Addressing food insecurity with the circular economy: How one Canadian province is using its farmers’ market nutrition coupon program to decrease food insecurity and promote social inclusion

By Justin Cantafio, Executive Director, Farmers’ Markets of Nova Scotia

Nova Scotia is a small maritime province of under a million people on the Atlantic coast of Canada. It only has one city of over 100,000 people, Halifax, whose regional municipality is home to almost half of the province’s entire population. Most Nova Scotians outside of Halifax live rurally in villages and townships.

Nova Scotia is a unique province. It has the most craft breweries per capita and the most farmers’ markets per capita in the country, multi-billion-dollar commercial fisheries, and a thriving agritourism sector. The port of Halifax is one of the deepest commercial harbours in the world and serves as the first major inbound and last major outbound sea gateway in North America. Yet Nova Scotia also has the highest provincial food insecurity rate and third highest provincial child poverty rate in Canada.

Farmers’ Markets of Nova Scotia (FMNS) is Atlantic Canada’s only farmers’ market sector association. FMNS is structured as a non-profit cooperative made up of member farmers’ markets. As of this writing, FMNS has over 40 member farmers’ markets across the province, representing well over 1,500 unique owner-operated businesses. What do you do when you have the most farmers’ markets per capita in the country along with the nation’s highest levels of food insecurity? You mobilize.

In June 2021, FMNS launched year 3 of the Nourishing Communities Food Coupon Program. This province-wide program involves FMNS member farmers’ markets and partner social organizations[1] working together to address issues of food insecurity for low-income Nova Scotians while supporting local producers and farmers. The program allows project participants to use an anonymous alternative currency—or “food bucks”—that can be redeemed at any vendor stall at participating markets.

This year, FMNS member farmers’ markets provided weekly food bucks allotments to well over 400 low-income households across Nova Scotia. FMNS expanded this project from 6 participating farmers’ markets and over 100 households in 2019, to 13 farmers’ markets and over 200 households in 2020, despite the pandemic. In 2021, over $250,000 in “food bucks” are ready for circulation this year at more than 25 FMNS member farmers’ markets across the province.

Programs like these are not unique in North America. FMNS has long worked with partner organizations in the US and Canada to learn how to best create a province-wide program. In the US, all 50 states allow for individuals to use their Supplemental Nutrition Assistance Program (SNAP) dollars at farmers’ markets, allowing the SNAP program to not only assist low-income Americans to purchase food, but to also support farmers and farmers’ markets. British Columbia’s nutrition coupon program has been steadily funded and growing since the mid-2000s, and now reaches over 15,000 families in over 75 communities.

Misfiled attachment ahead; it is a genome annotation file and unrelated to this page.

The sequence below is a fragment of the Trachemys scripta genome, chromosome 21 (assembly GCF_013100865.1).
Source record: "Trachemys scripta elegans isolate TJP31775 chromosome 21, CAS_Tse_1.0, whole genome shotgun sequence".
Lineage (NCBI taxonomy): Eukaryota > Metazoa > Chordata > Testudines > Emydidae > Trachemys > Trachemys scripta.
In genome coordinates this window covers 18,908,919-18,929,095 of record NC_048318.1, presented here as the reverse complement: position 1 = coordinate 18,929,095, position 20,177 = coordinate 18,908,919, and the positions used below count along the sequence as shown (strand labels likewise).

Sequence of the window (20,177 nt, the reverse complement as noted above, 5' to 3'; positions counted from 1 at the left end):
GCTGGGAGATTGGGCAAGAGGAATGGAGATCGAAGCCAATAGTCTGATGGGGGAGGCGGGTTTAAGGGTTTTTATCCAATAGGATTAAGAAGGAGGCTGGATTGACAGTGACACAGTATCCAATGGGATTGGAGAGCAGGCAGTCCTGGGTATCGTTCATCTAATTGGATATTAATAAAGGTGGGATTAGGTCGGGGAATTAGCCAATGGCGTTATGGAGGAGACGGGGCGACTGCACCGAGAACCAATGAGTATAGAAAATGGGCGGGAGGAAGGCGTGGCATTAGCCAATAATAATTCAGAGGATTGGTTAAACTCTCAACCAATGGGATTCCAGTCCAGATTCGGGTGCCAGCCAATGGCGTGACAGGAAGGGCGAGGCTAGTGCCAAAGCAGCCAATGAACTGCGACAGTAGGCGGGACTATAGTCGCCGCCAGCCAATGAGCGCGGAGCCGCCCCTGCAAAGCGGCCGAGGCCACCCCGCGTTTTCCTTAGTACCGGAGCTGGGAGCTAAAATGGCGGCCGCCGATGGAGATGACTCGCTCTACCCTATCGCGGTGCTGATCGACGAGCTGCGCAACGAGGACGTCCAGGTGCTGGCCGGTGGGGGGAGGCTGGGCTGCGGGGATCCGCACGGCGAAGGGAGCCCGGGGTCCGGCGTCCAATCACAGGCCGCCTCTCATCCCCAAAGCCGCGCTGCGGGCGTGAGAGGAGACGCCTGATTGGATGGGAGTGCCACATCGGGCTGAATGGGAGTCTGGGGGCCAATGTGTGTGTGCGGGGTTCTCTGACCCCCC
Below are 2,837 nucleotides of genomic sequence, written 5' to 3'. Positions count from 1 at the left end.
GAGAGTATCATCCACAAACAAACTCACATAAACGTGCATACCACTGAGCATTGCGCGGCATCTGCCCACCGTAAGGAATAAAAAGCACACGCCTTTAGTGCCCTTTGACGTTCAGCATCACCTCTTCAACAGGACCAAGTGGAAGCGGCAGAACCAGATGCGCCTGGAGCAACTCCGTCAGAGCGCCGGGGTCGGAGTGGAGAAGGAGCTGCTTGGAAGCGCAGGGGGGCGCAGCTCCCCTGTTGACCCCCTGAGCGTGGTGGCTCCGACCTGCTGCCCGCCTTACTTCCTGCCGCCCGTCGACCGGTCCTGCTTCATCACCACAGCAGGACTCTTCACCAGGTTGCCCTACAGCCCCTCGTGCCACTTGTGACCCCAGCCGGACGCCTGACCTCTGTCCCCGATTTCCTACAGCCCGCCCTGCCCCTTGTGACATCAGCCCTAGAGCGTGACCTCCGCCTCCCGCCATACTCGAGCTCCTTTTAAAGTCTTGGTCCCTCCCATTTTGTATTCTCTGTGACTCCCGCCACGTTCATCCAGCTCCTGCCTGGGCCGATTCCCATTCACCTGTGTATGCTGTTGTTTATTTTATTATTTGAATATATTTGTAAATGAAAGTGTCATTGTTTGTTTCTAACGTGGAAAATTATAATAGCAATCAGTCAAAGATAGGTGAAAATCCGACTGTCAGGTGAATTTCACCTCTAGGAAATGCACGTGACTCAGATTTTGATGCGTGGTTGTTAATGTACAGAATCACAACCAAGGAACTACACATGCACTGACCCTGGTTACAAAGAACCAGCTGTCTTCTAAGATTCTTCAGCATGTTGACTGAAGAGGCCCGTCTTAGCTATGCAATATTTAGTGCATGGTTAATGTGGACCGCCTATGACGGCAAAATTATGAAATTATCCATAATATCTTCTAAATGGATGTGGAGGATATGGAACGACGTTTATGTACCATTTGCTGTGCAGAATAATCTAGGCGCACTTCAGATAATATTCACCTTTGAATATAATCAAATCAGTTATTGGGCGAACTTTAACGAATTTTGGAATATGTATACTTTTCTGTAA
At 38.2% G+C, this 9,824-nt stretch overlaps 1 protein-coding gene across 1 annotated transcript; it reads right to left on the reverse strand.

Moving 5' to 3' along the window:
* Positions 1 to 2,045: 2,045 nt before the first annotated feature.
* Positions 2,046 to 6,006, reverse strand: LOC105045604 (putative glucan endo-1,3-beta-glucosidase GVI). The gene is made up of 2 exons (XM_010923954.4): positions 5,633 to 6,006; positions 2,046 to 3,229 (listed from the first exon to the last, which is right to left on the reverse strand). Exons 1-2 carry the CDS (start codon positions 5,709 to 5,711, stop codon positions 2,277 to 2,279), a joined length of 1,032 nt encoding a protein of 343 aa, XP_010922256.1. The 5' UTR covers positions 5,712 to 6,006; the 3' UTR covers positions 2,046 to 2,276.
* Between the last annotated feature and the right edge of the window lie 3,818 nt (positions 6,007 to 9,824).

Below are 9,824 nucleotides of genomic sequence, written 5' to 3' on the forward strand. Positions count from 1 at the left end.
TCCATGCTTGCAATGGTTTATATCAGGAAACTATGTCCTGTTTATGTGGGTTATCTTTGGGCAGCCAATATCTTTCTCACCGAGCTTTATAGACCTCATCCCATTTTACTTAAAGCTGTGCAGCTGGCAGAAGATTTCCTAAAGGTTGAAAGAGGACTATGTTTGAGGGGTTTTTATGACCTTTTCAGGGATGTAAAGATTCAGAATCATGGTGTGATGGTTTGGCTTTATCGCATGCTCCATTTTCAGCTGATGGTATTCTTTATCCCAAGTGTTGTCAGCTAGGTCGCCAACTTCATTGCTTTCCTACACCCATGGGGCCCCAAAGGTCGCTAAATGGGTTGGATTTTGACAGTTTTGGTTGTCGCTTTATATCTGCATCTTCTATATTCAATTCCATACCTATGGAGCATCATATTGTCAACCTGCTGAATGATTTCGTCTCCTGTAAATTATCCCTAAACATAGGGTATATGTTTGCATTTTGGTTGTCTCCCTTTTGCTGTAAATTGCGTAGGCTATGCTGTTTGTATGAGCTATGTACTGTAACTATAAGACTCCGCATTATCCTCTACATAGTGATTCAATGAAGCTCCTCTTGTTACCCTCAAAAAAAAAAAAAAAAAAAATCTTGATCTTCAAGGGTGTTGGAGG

FMNS worked closely with organizations to build the program to uniquely serve Nova Scotians, with a focus on the social wellbeing and anonymity of our program participants. FMNS asks one member per household to fill out pre- and post-program surveys to help us learn how to continuously improve the program, and the attention to detail is paying off. In 2020, some exciting things about the program were learned:

· Over 85% of all redeemed coupons were spent on food, with almost a third of all coupons being spent on fruits and vegetables.
· 92% of participants said they felt a greater sense of belonging in their community thanks to this program, and over 43% of participants said they made at least one new friend, despite the pandemic.
· 94% of participants said that this program allowed them to have more money for their non-food core needs, and 56% said they spent additional funds at their farmers’ markets above and beyond their nutrition coupons.

While the program does not directly address the core causes of food insecurity, it does offer an opportunity to promote social inclusion while directly addressing some of the symptoms of food insecurity. What makes it a win-win situation is that FMNS is also bringing in more dollars for local producers and expanding the customer base while building community across the province.

We’re looking forward to continuing to learn as it grows this program, which is now permanently funded by the Province of Nova Scotia. The hope is that the program’s success lays the groundwork for other successful programs across North America.

Because farmers’ markets, at their core, are public markets. And public markets are as old as civilization itself. They represent a fundamental human tendency to come together, share goods and services, and build community. There’s a tremendous opportunity, especially in this day and age, to continue exploring how we can optimize the positive social and economic impact from the tremendous resources that are our farmers’ markets.

To learn more about Farmers’ Markets of Nova Scotia’s program and to view the full 2020 report, please click here.

[1] Partner social organizations include registered charities, societies, and non-profit organizations that work directly with individuals and/or households who may be experiencing food insecurity. Examples include organizations offering support services for individuals who identify as BIPOC, women’s centres, food banks, shelters, family resource centres, and organizations offering services for new Canadians and immigrants.